This week’s App Wednesday features a favorite of mine for great video calling and VoiP calling while on the go. I’m talking about Skype, a tool that millions of people have used for years on their computers. I have it installed on my iPhone and my iPad and it is indispensable for me. I often FaceTime, but Skype has the benefit for me that so many people already use it on their computers. With FaceTime, I can only video call people with an iOS device or if they have FaceTime on their Mac. With Skype, I can call PC users, Mac users, Android users and iOS users. Its market penetration is a real strength. Of course, market penetration alone wouldn’t make this a great app. It has to work. On my iPhone and especially on my iPad it works outstandingly. The recently launched iPad version has a great user interface, making it easy to use. Call quality is very good for both voice and video.
You can also grab the Android version here, thought I haven’t personally tested that version yet.
So….I suspect that many people will be disappointed that the iPhone 5 didn’t launch. What that really means is beyond me. If they’d taken today’s new phone and called it a 5 rather than 4S would that make people happy? What’s important is to look inside the phone. The 4S is a big jump up from the 4. Does it warrant existing iPhone 4 users to upgrade? Maybe, but not necessarily. Of course iPhone 3GS users who skipped the iPhone 4 now have something amazing to upgrade to. Blackberry users who have been waiting also have a great option now. Many of them have held off because they didn’t want to get an iPhone 4 only to have a new model come out. Well the new model is out and it’s a perfect time. The iPhone 4S with the new iOS 5 continues to lead in terms of what you can do with your smartphone. No other phone can touch it. The apps that are iOS’s strength will now get even more robust and begin to leverage the many new features available. Of course eventually the iPhone 5 will come out (again…whatever that means) and people will start talking about some fabled iPhone 6 I’m sure. If you use that logic though, you’ll never buy a device. Compared to the other mobile vendors, who cycle through their products multiple times in one year, the iPhone has a reliable annual upgrade path and older phones aren’t left behind.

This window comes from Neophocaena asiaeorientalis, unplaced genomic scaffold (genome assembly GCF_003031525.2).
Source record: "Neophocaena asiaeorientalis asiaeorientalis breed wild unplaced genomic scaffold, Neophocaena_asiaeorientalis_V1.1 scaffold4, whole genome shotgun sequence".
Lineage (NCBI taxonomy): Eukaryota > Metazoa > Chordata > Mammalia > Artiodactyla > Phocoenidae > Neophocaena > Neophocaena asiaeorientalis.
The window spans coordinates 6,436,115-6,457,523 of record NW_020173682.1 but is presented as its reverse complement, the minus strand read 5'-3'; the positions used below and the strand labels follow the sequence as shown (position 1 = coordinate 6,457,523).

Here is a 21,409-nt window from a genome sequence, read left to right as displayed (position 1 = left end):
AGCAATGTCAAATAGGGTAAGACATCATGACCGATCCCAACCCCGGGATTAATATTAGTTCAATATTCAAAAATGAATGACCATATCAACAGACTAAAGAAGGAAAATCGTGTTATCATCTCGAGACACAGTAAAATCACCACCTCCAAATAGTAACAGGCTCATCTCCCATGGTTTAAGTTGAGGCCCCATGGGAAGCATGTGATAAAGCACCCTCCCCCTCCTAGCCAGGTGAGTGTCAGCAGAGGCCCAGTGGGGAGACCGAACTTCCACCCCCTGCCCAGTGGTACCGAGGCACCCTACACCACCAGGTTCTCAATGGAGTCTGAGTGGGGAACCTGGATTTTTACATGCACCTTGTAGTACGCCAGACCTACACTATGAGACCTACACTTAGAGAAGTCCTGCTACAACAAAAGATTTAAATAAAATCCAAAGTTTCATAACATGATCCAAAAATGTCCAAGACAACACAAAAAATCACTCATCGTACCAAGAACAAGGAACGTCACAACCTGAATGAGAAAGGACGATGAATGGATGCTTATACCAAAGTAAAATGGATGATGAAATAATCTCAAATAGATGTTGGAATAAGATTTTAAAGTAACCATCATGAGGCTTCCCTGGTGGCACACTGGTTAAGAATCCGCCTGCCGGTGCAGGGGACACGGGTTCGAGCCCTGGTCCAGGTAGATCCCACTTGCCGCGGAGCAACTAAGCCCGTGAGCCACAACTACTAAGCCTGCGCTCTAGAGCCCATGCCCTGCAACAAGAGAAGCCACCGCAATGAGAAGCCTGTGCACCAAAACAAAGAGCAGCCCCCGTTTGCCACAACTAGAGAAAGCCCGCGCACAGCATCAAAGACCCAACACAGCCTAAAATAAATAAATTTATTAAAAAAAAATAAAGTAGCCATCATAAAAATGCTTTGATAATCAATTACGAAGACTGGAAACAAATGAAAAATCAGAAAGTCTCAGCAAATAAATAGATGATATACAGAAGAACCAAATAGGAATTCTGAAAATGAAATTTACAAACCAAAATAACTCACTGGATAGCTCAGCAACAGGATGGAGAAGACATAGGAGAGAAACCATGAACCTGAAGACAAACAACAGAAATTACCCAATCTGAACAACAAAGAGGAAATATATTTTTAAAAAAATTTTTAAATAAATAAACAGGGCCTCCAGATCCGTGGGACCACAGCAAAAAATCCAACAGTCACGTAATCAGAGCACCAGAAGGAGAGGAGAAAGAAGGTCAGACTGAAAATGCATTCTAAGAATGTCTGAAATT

To see what’s new under the hood with the iPhone 4S, watch the video below. I think the assistant functionality in Siri, which has been purchased and integrated into the OS, is outstanding. I can’t wait to try that out for myself.
It’s nice to be back into the swing of things after being off all last week. Took me a day, but after spending some time going through emails and my “to do” list, I am finally turning my attention to my blog posts for this week. I thought an appropriate spot to start a dialogue was about Amazon and their announcement last week of their entry into the tablet market with the Kindle Fire. It was met with a lot of excitement and there seems to be a healthy amount of pre-orderes already occurring.
So what are my thoughts? You may find it surprising (since I’m an Apple fan) that I think that Amazon has got it totally right. They did what no other tablet manufacture has done. They focused on the ecosystem rather than the device. Isn’t that what I’ve been saying all along? :-) It’s all about having a strategic core access point. That is what Amazon has done, not with the device, but with their Amazon Store and the various cloud-based services. That is their SCAP and they are clearly going to leverage that. The Kindle Fire itself is a rather uninspiring device – there have been other much stronger candidates. For example, the Playbook is a better piece of hardware, but they lack the ecosystem. Sure you get a nice piece of hardware from RIM, but nothing you can do with it. The flow of content and apps is fundamentally broken. This is what Amazon was striving to overcome and it looks like the may have succeeded. I’m sure that the Kindle Fire will be flying off the virtual shelves and that’s a good thing. I’m all for continued evolution in the tablet space – it benefits us all. The million dollar question, however, is….will this be the iPad killer?